Wednesday, February 20, 2013

Dad

Young Dad
For the few regular readers I have, you're family and already know Dad died twelve days ago. For anyone else who wanders onto my blog, that's the reason for the silence the last few weeks.  I'll return to regular posts in March.

Wallace E. Bernhardt was born on September 4, 1935 in Canton, OH, the son of Victor A. and Josephine Bernhard.  (That's not a typo - his mother changed his name.) He was baptized at St. Peter's in Canton on September 20, 1935. He and his mother moved to Detroit when he was young. He loved sailing and was a member of the Sea Scouts in his teens. After graduating from St. Joseph's High School in Detroit, Dad joined the US Navy as a medical Corpsman and was sent to Norfolk, Virginia where he met Frances Stone (also in the Navy). Dad and Mom married in March of 1957 and had four sons: Vince, Barry, David and Tim.
Dad's Naval career included a tour in Viet Nam in 1968-69 and a letter of commendation for his work in the field hospital during the Tet Offensive. Dad was dismayed the Detroit Tigers won the Series while he was in Viet Nam.  During his tour in-country he received his promotion to Chief Petty Officer. 
The highest ranking Corpsman in 1st Marine Division,
he was called "Doc" in 'Nam.
He retired from the Navy in 1972 and moved the family to Rockford, Michigan. He eventually started his own company, WEB Pest Control. I still have one of the ball caps he made for the company. He married Marcia in 1986 and became a father to her two children, Ryan and Jody.
Dad was an avid sports fan and enjoyed softball and bowling in many different leagues over the years. He also went hunting during most years, but I honestly never remember him getting a single deer.
Dad happily supported the youth in his church and was famous for the Papa Wally spaghetti dinners he served for their fund raisers. (This was something he did in his later years; I don't recall Dad cooking at all when we were younger. I never had his spaghetti.)
Dad was on a first name basis with everyone in the world, even if they didn't know it yet.
Dad died on February 8, 2013, after a lengthy illness with a recurring bout of cancer. He will be missed by many.
Fair winds and following seas… 

Wednesday, February 6, 2013

The Hero's Journey


Wow. I don't have notes for 17 stages.

Years ago I read an article titled "Star Wars: The Magic of Myth" and very much liked it. After that I gathered some of Joseph Campbell's books and read as much of them as I could absorb. He's prolific and my attention span is like the lifespan of a gnat. I don't recall much of it, but I ran across some notes I took. Here they are.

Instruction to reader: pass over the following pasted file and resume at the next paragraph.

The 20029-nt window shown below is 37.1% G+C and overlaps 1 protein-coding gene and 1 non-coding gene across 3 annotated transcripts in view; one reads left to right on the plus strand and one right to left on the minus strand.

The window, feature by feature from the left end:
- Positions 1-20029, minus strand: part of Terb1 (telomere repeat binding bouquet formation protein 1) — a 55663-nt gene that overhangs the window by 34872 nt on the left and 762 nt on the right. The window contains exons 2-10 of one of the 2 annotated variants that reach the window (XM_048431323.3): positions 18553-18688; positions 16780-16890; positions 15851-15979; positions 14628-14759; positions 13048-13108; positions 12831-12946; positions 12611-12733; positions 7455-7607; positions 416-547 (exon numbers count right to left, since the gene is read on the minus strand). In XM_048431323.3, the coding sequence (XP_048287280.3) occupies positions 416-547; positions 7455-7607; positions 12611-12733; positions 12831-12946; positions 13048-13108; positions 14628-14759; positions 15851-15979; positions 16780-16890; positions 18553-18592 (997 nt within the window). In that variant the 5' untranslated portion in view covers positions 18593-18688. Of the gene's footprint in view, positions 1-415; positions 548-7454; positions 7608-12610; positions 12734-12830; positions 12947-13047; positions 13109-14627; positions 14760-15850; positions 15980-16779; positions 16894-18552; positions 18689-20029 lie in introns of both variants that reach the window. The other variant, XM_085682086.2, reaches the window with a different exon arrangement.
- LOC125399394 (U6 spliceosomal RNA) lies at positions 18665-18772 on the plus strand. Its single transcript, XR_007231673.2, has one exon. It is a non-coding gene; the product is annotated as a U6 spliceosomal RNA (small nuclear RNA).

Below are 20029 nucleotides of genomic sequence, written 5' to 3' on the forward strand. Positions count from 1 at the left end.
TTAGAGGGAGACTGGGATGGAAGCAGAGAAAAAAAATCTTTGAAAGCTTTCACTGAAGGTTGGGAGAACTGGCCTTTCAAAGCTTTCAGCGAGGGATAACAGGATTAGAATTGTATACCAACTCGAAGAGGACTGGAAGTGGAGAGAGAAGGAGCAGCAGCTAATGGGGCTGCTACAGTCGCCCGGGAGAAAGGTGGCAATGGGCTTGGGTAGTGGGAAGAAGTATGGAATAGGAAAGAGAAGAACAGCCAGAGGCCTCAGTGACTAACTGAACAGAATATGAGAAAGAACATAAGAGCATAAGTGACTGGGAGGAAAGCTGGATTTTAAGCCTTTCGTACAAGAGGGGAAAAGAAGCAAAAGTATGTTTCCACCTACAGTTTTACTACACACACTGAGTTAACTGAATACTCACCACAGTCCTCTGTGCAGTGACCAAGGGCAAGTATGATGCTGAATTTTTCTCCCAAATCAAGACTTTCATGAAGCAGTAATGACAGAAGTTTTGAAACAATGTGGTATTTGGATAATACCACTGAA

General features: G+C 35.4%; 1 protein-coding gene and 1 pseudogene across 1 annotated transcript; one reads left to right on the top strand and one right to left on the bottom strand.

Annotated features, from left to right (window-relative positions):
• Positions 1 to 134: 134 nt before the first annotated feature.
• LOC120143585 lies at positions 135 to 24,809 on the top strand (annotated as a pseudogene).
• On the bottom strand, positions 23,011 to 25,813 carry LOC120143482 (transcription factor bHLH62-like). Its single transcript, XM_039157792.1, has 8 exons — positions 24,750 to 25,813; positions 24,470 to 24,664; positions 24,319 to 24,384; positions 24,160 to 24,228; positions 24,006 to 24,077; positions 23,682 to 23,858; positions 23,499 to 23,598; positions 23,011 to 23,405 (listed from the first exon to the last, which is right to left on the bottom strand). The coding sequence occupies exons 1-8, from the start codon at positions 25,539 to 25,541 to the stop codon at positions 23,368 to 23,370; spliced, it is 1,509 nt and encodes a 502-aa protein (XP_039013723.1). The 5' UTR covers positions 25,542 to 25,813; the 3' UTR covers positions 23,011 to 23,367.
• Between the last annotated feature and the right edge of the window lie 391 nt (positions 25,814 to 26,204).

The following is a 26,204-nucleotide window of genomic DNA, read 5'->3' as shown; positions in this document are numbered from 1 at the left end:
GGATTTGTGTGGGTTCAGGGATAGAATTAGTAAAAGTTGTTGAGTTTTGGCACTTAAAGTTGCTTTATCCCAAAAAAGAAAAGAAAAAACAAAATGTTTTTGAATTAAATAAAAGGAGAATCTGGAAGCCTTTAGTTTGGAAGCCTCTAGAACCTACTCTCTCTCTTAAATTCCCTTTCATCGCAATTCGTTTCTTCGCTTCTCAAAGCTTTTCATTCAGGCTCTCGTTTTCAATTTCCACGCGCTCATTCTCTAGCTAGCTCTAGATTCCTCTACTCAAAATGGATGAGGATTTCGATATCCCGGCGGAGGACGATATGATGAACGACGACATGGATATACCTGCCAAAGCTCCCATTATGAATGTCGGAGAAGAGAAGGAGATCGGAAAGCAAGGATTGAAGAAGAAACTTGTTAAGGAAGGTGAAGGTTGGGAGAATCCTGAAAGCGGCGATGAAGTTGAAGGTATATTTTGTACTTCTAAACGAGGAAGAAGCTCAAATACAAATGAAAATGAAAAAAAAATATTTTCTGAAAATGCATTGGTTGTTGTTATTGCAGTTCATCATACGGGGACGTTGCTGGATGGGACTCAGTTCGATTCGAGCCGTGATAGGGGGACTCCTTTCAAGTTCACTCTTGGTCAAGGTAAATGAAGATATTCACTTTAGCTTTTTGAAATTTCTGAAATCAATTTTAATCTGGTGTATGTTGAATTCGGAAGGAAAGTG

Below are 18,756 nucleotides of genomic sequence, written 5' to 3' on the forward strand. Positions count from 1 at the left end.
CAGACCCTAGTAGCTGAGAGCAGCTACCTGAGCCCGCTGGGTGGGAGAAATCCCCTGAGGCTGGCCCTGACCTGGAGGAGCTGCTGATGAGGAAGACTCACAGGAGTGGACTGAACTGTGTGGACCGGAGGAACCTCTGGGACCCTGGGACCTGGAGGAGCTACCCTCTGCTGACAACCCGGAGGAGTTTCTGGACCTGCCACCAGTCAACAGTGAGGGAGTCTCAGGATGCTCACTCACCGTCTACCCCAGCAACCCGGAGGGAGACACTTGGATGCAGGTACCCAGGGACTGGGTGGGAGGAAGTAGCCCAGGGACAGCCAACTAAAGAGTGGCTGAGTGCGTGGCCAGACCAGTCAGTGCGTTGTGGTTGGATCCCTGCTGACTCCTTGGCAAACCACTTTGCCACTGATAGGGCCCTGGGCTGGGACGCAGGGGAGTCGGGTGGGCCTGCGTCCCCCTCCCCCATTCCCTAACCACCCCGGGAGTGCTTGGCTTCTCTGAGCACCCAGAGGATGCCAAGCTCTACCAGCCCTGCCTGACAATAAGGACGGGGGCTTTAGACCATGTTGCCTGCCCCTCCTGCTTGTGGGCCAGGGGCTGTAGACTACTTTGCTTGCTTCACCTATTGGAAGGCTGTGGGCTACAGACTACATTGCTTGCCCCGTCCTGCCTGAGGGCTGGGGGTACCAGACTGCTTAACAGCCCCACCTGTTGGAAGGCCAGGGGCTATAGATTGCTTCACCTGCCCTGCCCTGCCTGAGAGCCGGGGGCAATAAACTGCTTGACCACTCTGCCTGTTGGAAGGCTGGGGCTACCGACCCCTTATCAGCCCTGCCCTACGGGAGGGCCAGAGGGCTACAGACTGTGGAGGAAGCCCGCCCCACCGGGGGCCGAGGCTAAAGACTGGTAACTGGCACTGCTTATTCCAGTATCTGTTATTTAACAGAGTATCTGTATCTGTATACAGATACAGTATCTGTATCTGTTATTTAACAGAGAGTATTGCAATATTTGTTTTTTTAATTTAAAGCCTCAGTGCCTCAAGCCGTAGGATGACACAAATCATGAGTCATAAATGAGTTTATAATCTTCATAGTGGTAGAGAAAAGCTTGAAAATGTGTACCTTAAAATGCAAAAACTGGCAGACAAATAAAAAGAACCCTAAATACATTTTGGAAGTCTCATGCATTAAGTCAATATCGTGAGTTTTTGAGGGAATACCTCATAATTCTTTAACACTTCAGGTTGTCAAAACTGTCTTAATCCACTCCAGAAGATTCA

Star Wars is a “hero’s journey” as defined by Campbell. I always thought of it as a space-based western, but westerns are really our USA hero myths (which is why they are so popular around the world, I suppose). In Star Wars, the story of space faring pilots and their daring escapades is based on the hero's journey, which is an ancient form of mythology.
~*~
Now let me shift gears and try to explain my personal definition of mythology in human culture. We start with history, inevitably written by the victors. If the losers write the story also, the better story usually survives. Most people, for example, cannot tell you much about the historical sweep of Persians across the countries of the Mediterranean Sea, but almost everyone knows the story of the Spartans who stalled them. Troy was destroyed in the Trojan War, but notice that it is still called the "Trojan" war - we still celebrate the losers there also.
Once history becomes old enough, it fades, the verifying documentation disappears. Proof of the historical battles are lost in time and eventually lost in memory. Fragments of the tales remain and these become legends. Some truth of the history remains in the legend. Some fictional elements are often added to provide drama. The Trojan War was considered a legend until Schliemann found and excavated the site of the great city of Troy. (I'm not condoning his methods.)
Here people might disagree with me, but I think that legends fade even further, are a bit more embellished and become myth. Some bits of truth will still exist in the myths. For instance, I'm a firm believer that Theseus and Hercules did exist and that Plutarch accurately wrote of them in his works.
So there you have my personal philosophy: History becomes legend and legend becomes myth. I might be wrong, but I am allowed to be and can also remain adamant about my position.
~*~
C'mon. You knew I'd find a way to add Leia's picture!
Back to Star Wars! The marvelous special effects of Star Wars provide an artistic rewrite for the Magic of Myth, a space-faring realm where heroes, villains, magic and adversity lead us all on a path of discovery with young Luke, cynical Han and hopeful Leia. Star Wars became the Science Fiction mythological hero's journey that took place “a long time ago in a galaxy far, far away…”
In the book The Hero with a Thousand Faces Joseph Campbell outlines the stages necessary for The Hero's Adventure. Here's what I had in my notes (I obviously didn't capture them all!).